In the period 1880-1930, the interest in gardening products rose substantially on the Swedish market. Import of horticultural produce as well as domestic production increased 20 times. The competition on the horticultural market significantly increased from the 1930s. The costs of fuel and labor rose, and imports took a larger share of the Swedish market as the century progressed, except during the wars. Competition was stiff from countries with lower production costs. After World War II, a series of measures were introduced to stabilize the world economy and kick-start trade. These included the first General Agreement on Tariffs and Trade (GATT), intended to boost international trade by reducing customs duties and trade quotas. At the negotiating table Sweden was particularly anxious about the export opportunities for major industries. This meant easing imports for some products for the sake of the balance of trade, and one category sacrificed was horticultural products. This became a backlash for the market gardens, and the number of companies decreased or the production rationalized and specialized. But there are examples of small-scale family businesses that survived competition from largescale, modern companies in southern Sweden, and increasing imports and rising costs of fuel and labor. These businesses adapted their production to the demands on local markets. Two of these have provided case studies: Nilsson's market garden on Runmarö in the Stockholm archipelago, founded in 1929, and Nora market garden in Danderyd, founded in 1938 and run by the Welander family. Nilsson had a focused strategy, providing a custom range of products to wealthy summer visitors in the Stockholm archipelago. Welander had a differentiated approach, selling products of superior quality, with customers including a delicatessen in Stockholm.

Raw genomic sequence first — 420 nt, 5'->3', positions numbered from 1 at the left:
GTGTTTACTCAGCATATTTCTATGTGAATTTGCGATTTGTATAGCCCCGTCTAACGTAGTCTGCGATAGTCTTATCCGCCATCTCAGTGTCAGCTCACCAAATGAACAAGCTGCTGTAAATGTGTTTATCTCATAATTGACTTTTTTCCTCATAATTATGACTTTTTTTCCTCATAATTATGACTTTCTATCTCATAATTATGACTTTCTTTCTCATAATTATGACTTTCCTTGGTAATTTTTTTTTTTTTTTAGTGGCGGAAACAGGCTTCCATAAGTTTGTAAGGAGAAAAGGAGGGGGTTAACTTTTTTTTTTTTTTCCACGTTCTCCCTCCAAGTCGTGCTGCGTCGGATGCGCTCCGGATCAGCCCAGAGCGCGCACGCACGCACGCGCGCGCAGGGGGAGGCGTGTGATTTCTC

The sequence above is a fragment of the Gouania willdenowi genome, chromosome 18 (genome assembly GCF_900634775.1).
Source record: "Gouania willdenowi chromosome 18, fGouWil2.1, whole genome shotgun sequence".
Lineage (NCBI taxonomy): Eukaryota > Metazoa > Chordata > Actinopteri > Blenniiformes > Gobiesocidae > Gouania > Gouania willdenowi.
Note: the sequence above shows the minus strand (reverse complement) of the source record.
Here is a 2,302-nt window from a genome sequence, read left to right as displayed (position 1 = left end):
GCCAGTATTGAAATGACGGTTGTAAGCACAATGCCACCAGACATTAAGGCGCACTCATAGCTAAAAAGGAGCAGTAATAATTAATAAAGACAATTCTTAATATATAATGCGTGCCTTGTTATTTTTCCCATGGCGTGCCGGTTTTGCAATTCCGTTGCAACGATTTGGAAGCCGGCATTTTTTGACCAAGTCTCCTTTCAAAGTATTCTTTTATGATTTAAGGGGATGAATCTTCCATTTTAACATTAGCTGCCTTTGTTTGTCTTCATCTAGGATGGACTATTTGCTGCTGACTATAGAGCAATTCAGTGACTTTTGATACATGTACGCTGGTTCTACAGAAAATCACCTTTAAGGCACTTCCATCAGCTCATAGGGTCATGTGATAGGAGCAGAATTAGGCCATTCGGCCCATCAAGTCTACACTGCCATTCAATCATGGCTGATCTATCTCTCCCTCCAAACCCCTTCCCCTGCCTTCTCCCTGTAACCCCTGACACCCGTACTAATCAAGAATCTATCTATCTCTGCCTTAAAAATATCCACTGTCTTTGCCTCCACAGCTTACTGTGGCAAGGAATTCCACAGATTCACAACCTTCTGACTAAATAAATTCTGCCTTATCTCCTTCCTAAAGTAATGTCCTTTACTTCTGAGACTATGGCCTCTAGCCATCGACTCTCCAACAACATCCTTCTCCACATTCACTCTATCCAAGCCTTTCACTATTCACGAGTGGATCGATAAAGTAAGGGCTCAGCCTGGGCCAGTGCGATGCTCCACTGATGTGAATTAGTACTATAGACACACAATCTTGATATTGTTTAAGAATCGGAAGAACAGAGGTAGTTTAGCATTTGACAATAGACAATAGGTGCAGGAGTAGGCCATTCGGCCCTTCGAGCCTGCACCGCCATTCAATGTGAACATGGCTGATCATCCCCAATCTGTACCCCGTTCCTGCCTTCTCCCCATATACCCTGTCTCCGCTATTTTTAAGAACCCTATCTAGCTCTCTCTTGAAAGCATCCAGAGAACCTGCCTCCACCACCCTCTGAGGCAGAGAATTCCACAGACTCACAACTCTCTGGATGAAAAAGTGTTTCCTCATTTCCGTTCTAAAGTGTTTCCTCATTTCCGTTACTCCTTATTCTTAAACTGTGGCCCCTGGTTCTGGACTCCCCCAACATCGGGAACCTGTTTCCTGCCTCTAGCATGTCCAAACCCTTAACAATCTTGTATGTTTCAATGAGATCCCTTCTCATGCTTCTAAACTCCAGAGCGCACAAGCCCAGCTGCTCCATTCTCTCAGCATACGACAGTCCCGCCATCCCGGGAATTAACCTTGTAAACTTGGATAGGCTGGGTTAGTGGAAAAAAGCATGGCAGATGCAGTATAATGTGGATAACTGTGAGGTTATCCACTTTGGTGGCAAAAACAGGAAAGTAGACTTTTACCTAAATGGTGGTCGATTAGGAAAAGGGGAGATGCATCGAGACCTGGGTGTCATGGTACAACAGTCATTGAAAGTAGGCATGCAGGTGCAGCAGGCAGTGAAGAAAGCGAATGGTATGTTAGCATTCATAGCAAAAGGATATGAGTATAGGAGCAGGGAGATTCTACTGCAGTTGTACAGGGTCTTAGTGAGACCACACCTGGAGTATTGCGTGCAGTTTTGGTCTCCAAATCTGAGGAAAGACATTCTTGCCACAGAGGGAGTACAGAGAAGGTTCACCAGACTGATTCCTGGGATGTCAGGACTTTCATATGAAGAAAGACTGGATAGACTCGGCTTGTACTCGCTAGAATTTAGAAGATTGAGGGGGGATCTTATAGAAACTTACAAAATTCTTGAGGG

2015. Vol. 1, 135-140 p.
18th International Society for Horticultural Sciences 18th Symposium on Horticultural Economics and Management. Alnarp, May 30-June 3, 2015